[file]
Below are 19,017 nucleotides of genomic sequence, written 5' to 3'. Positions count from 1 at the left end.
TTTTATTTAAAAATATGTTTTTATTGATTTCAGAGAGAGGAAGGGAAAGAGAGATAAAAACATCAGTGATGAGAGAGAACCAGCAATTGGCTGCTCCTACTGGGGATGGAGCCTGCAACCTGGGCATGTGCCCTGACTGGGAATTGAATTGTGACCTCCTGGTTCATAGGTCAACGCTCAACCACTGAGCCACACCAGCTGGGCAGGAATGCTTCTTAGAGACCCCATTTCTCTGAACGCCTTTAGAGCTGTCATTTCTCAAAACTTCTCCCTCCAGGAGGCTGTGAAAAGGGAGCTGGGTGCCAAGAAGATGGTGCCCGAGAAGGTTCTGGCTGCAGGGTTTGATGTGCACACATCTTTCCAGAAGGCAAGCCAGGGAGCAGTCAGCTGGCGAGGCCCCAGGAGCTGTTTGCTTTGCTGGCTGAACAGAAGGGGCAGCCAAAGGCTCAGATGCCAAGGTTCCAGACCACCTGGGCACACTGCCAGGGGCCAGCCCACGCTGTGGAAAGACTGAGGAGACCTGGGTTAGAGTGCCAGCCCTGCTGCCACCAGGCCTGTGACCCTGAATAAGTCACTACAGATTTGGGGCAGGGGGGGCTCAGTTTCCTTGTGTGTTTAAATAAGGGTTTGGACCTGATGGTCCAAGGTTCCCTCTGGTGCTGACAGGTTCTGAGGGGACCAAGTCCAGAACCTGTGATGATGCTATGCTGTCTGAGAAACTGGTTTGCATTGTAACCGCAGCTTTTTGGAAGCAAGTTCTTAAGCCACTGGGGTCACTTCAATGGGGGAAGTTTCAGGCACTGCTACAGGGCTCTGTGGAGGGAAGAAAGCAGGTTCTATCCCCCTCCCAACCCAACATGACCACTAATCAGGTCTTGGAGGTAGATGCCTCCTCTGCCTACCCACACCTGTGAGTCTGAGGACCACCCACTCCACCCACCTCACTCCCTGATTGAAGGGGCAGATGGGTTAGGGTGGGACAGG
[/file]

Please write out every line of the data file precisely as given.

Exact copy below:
Below are 19,017 nucleotides of genomic sequence, written 5' to 3'. Positions count from 1 at the left end.
TTTTATTTAAAAATATGTTTTTATTGATTTCAGAGAGAGGAAGGGAAAGAGAGATAAAAACATCAGTGATGAGAGAGAACCAGCAATTGGCTGCTCCTACTGGGGATGGAGCCTGCAACCTGGGCATGTGCCCTGACTGGGAATTGAATTGTGACCTCCTGGTTCATAGGTCAACGCTCAACCACTGAGCCACACCAGCTGGGCAGGAATGCTTCTTAGAGACCCCATTTCTCTGAACGCCTTTAGAGCTGTCATTTCTCAAAACTTCTCCCTCCAGGAGGCTGTGAAAAGGGAGCTGGGTGCCAAGAAGATGGTGCCCGAGAAGGTTCTGGCTGCAGGGTTTGATGTGCACACATCTTTCCAGAAGGCAAGCCAGGGAGCAGTCAGCTGGCGAGGCCCCAGGAGCTGTTTGCTTTGCTGGCTGAACAGAAGGGGCAGCCAAAGGCTCAGATGCCAAGGTTCCAGACCACCTGGGCACACTGCCAGGGGCCAGCCCACGCTGTGGAAAGACTGAGGAGACCTGGGTTAGAGTGCCAGCCCTGCTGCCACCAGGCCTGTGACCCTGAATAAGTCACTACAGATTTGGGGCAGGGGGGGCTCAGTTTCCTTGTGTGTTTAAATAAGGGTTTGGACCTGATGGTCCAAGGTTCCCTCTGGTGCTGACAGGTTCTGAGGGGACCAAGTCCAGAACCTGTGATGATGCTATGCTGTCTGAGAAACTGGTTTGCATTGTAACCGCAGCTTTTTGGAAGCAAGTTCTTAAGCCACTGGGGTCACTTCAATGGGGGAAGTTTCAGGCACTGCTACAGGGCTCTGTGGAGGGAAGAAAGCAGGTTCTATCCCCCTCCCAACCCAACATGACCACTAATCAGGTCTTGGAGGTAGATGCCTCCTCTGCCTACCCACACCTGTGAGTCTGAGGACCACCCACTCCACCCACCTCACTCCCTGATTGAAGGGGCAGATGGGTTAGGGTGGGACAGG